But I also think that in the West we never really want to take responsibility for our role in all these things. The issue is not just the role Facebook plays in, for example, sharing user data with the Russian state; Facebook has been instrumental in the persecution of Rohingya in Myanmar. So our own technologies are used in exactly the same ways.
Where’s the moral compass for authoritarian countries now? With Western democracies no longer leading by example, why should they aspire to be democracies?
I think we shouldn’t beat ourselves up. Of course, there are challenges right now with our leading global democracies: Trump’s America is deeply divided, whatever side of the spectrum you’re on; the UK likewise over Brexit; in France there’s rioting on the streets; and there’s the rise of the far right and far left in places like Germany. I think it’s true that we’re not setting the best example—that if you were a Central Asian state thinking, “What’s the right model that we should follow?” it’s quite hard to imagine anybody saying that we should be just like Donald Trump or just like Britain.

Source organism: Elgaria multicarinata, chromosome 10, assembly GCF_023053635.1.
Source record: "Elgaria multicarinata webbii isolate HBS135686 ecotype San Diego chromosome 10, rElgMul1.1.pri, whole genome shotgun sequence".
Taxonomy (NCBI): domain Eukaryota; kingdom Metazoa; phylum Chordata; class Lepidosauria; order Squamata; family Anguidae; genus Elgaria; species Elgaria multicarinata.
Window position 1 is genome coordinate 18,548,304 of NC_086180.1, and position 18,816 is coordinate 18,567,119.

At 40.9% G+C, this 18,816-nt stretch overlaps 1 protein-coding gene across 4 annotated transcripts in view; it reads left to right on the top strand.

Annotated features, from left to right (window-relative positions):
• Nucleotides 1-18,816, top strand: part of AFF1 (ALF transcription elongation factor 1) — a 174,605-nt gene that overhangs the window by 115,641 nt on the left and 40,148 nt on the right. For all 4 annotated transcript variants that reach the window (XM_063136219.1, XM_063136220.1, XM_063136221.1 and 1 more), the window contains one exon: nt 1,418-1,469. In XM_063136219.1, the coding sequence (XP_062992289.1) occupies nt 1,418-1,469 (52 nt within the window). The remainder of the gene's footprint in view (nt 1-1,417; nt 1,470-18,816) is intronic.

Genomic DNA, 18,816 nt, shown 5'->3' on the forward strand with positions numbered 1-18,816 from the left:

On the other hand, that requires us to tell our story in the West more fairly and more evenly and to explain what the downsides are of repression, and what the benefits are of pluralistic, open, tolerant democracies. I don’t think we do that particularly well. As a result, there’s a void right now across a large part of the world.
Also, part of the problem in the West is that social mobility has declined, so that in fact according to the Gini Index you have a better chance if you’re born in Kazakhstan of getting out of the bottom 20% of society than if you’re born in the US or UK. That’s incredible, really. The challenge in any society is to produce a meritocracy that allows clever, talented people to rise to the top.
How far can the type of regional cooperation that happened along the ancient Silk Road be revived through China’s Belt and Road Initiative? What is the potential of BRI for Central Asia, given the region’s close ties to Russia?
Each state has a slightly different challenge of its own: its own geography, its own demographics. Kazakhstan is absolutely enormous, with a very low population density—only 18 million people. This means roads have to be very long, and it’s expensive to build roads. On the other hand, as in the past, just like 2,000 years ago, leaders realize that enabling people to communicate and travel easily and securely—it was understood for millennia that this boosts cooperation, it boosts trade, and it boosts tolerance.